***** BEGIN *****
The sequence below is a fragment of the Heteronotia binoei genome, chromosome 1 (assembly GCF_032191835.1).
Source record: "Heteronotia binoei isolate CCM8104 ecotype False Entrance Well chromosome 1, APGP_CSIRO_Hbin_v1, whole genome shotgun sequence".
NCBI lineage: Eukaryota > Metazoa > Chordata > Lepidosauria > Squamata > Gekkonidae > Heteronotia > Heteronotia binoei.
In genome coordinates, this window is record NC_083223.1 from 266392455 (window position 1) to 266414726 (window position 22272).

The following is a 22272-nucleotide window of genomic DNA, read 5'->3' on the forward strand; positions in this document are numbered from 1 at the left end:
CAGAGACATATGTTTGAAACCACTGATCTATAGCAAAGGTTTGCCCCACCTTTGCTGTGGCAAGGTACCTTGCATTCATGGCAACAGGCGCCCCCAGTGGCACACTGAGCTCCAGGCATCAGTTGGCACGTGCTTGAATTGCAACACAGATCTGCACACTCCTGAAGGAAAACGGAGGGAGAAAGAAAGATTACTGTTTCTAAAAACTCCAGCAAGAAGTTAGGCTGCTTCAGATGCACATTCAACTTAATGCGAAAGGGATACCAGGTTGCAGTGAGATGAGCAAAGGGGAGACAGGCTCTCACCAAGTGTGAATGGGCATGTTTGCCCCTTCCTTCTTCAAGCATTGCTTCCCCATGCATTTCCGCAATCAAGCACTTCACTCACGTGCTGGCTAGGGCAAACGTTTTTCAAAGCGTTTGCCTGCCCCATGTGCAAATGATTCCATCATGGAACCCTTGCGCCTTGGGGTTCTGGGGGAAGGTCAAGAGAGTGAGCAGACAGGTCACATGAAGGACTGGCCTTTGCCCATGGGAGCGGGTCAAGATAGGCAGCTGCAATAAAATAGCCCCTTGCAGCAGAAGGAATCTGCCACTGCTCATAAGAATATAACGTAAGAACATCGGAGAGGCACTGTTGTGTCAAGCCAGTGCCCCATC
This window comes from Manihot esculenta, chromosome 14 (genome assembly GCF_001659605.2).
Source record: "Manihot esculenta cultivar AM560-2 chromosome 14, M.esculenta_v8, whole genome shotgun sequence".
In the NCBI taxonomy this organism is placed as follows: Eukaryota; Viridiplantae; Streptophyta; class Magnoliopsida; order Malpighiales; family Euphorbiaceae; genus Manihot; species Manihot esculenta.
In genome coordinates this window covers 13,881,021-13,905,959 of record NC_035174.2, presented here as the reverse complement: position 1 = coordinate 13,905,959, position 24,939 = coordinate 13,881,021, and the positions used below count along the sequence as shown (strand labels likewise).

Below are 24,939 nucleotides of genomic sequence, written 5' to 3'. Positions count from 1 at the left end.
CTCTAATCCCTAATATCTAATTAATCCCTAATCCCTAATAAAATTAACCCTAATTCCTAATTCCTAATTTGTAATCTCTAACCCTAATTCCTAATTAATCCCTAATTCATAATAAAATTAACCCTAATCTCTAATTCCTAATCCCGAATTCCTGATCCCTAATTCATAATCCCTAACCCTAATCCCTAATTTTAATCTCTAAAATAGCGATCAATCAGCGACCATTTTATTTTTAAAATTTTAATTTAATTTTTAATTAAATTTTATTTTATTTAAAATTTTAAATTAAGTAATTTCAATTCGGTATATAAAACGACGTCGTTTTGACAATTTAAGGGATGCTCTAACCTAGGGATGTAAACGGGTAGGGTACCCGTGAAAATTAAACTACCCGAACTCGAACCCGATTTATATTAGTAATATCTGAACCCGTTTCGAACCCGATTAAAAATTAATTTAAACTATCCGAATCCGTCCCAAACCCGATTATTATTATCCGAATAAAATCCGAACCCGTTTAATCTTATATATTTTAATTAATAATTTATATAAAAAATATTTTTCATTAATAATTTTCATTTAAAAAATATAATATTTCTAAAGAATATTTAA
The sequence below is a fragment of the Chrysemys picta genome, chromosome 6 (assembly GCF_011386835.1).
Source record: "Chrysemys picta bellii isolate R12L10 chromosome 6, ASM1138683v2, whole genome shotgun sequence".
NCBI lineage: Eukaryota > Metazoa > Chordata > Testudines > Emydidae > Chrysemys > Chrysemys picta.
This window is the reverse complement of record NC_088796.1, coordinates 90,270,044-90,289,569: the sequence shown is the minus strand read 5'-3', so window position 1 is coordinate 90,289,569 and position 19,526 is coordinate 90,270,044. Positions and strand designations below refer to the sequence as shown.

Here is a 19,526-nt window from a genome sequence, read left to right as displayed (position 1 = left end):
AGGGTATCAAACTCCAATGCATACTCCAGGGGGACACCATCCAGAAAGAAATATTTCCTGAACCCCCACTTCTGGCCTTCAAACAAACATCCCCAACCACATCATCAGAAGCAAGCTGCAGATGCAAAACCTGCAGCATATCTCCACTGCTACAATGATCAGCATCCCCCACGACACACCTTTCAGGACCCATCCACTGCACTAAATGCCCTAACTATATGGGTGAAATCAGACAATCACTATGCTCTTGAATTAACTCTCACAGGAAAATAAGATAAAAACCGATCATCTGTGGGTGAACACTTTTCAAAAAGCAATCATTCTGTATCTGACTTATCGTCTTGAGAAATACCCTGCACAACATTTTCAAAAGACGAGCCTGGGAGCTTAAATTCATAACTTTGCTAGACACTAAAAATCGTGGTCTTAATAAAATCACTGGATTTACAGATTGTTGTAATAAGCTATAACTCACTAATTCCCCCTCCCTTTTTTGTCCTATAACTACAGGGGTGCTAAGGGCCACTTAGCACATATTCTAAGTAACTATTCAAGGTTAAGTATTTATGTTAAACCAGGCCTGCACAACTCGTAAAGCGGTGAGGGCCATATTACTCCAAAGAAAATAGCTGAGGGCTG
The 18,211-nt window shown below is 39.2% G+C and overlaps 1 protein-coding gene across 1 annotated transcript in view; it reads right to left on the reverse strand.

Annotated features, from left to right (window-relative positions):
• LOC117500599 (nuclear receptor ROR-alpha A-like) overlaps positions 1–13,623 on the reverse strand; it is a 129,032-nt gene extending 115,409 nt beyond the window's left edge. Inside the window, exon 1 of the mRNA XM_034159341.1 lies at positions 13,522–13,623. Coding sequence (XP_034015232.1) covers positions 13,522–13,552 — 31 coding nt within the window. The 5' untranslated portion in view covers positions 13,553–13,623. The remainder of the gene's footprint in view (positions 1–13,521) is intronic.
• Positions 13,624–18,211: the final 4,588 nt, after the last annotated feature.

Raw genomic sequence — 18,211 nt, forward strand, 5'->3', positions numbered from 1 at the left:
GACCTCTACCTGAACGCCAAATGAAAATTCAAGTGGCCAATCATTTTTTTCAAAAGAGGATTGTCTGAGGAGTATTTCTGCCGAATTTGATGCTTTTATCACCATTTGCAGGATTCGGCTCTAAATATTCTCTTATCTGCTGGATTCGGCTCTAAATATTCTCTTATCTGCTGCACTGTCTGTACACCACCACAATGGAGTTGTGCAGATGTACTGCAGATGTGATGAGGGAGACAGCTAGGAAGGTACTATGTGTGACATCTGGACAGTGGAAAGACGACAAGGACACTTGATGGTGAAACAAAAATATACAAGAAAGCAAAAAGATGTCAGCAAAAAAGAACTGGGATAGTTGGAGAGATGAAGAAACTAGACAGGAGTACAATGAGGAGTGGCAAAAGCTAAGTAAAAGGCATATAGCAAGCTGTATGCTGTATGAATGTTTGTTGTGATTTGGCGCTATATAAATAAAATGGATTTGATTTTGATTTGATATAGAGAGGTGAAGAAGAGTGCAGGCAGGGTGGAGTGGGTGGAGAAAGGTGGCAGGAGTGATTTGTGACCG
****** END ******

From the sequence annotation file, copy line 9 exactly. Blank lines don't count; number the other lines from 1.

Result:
In the NCBI taxonomy this organism is placed as follows: Eukaryota; Viridiplantae; Streptophyta; class Magnoliopsida; order Malpighiales; family Euphorbiaceae; genus Manihot; species Manihot esculenta.